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Review: 'Video Games: The Movie' should appeal to both fans, critics of gaming

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Video Games: The Movie

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It has been over four decades since the public first got their hands on the electronic form of entertainment known as video games. It was some time before that when the concept first appeared on the super computers that took up entire rooms at major universities. It is just now that the history of it all has been successfully captured and told within a film.

Like many video game documentaries have done in recent years, Video Games: The Movie from director Jeremy Snead is the result of a successful Kickstarter campaign, raising over $100,000 in funds. However, unlike many of the other video game documentaries out there and on the way, Video Games manages to successfully cover the entire span of the now-mainstream form of entertainment.

While the film does contain a seemingly endless line of talking heads, the people doing the talking read like a literal whos-who of video game history and media. Industry pioneers such as Nolan Bushnell and Al Alcorn (Atari), David Crane (Pitfall!) and Warren Davis (Q*bert) appear alongside modern-day industry icons such as Cliff Bleszinski, Randy Pitchford and Reggie Fils-Aime, video game and pop culture celebrities such as Alison Haislip and Chris Hardwick and celebrities such as Wil Wheaton.

Video Games: The Movie kicks off with a fun and detailed look into the demographics of the video game industry. While this type of consumer information is easily found online, the mainstream media never seems to look at it and notice that video gaming has become a multi-billion dollar entertainment industry that appeals to more adults than children and almost as many women and it does men. This is a major establishing point that should quickly make the film appeal to not only fans of video gaming but to those who remain skeptical or unaware of what the industry has become.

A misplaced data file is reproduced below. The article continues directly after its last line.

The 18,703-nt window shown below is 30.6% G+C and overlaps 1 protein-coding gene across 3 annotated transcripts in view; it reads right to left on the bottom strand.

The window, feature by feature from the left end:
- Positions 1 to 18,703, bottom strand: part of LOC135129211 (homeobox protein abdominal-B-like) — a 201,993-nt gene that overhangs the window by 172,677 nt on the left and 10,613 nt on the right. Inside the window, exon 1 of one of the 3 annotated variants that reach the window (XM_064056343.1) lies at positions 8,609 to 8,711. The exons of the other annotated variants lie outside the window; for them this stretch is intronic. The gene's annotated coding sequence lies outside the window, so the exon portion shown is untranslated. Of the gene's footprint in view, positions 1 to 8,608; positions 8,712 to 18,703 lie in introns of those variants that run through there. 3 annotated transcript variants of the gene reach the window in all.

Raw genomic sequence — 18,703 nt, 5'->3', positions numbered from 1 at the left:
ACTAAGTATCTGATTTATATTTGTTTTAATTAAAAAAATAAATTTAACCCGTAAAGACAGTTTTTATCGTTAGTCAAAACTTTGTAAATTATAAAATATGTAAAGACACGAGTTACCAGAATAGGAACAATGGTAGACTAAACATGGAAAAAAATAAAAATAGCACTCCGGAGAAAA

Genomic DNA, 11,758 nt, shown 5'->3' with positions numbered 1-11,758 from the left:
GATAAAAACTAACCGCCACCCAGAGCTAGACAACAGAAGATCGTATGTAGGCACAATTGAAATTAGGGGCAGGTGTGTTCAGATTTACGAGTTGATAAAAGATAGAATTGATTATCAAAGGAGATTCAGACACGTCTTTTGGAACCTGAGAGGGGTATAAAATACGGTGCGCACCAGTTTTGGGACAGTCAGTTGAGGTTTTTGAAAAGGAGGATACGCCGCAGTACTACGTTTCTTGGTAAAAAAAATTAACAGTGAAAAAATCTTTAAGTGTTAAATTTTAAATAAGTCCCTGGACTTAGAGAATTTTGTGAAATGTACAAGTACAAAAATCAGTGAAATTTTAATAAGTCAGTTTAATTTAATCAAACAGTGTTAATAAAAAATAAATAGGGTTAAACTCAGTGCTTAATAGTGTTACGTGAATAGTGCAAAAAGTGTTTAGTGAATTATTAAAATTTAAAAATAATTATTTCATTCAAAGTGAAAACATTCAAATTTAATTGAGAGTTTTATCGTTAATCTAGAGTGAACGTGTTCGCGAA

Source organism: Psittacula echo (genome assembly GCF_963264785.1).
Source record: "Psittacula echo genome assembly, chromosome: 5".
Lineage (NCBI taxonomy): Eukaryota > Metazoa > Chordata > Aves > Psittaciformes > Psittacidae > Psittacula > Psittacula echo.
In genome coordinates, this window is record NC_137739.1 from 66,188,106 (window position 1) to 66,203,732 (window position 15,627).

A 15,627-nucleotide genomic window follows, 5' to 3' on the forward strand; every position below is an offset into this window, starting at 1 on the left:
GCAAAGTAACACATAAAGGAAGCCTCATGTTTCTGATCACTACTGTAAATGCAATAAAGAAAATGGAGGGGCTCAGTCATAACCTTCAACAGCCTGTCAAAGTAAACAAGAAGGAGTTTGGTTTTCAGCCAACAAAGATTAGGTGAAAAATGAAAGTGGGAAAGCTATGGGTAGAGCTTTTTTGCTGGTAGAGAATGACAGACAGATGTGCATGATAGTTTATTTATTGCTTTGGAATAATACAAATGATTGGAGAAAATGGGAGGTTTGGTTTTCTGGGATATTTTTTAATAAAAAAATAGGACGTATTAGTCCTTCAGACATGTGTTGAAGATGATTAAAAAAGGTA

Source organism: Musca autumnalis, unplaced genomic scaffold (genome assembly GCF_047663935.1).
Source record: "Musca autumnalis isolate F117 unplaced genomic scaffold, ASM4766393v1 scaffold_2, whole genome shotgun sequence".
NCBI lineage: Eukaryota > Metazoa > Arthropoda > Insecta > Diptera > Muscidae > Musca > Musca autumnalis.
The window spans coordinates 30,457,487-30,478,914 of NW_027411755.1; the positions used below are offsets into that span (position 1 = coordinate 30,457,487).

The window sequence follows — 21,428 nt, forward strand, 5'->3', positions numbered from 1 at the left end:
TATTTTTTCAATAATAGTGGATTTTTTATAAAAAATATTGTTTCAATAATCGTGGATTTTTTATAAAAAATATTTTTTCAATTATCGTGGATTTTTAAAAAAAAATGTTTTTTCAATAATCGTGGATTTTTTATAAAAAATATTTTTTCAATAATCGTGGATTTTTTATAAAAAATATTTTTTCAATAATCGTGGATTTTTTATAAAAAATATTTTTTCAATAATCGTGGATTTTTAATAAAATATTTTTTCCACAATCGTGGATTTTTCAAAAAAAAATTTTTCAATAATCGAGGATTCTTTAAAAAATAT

The viewer is then taken on a well done visual journey through video game history, starting with some of the earliest roots of it all and moving through to modern-day consoles such as the Xbox One and PlayStation 4 at a nice pace. The film then jumps back in time to cover some key points through the history of it all and a well balanced look into the future direction of the video game industry.

The production values in place for these graphical representations are very high and well done, a major plus for what is starting to become a crowded field of video game documentary films. The experts cited within the film also touch on some very important key points of interest to both video game fans and insiders. Especially well done and touching are the moments where the on-screen experts speak about their earliest video game encounters and what they hope to see for the future of video game culture and technology.

Video Games: The Movie manages what few other looks at the video game industry have managed to do by creating a final cut that should appeal to a universal audience. Longtime fans of video gaming will enjoy how the film chronicles it's story while those only familiar with the more recent generations of gaming will be able to connect with it all just the same. In addition, those not familiar with the true nature of the video game industry will be able to keep up, including mainstream media critics and pundits who often spout incorrect information on newscasts and television talk shows. In fact, Video Games: The Movie could be what finally silences the mainstream media's long tired narratives on what video gaming truly is, if they take the time to watch it. It truly captures the true spirit of what video games truly are, where they have been and where they are going.

The film releases both online and in a limited theatrical run on July 15. More on the film can be seen on its official website at VideoGamesTheMovie.com.

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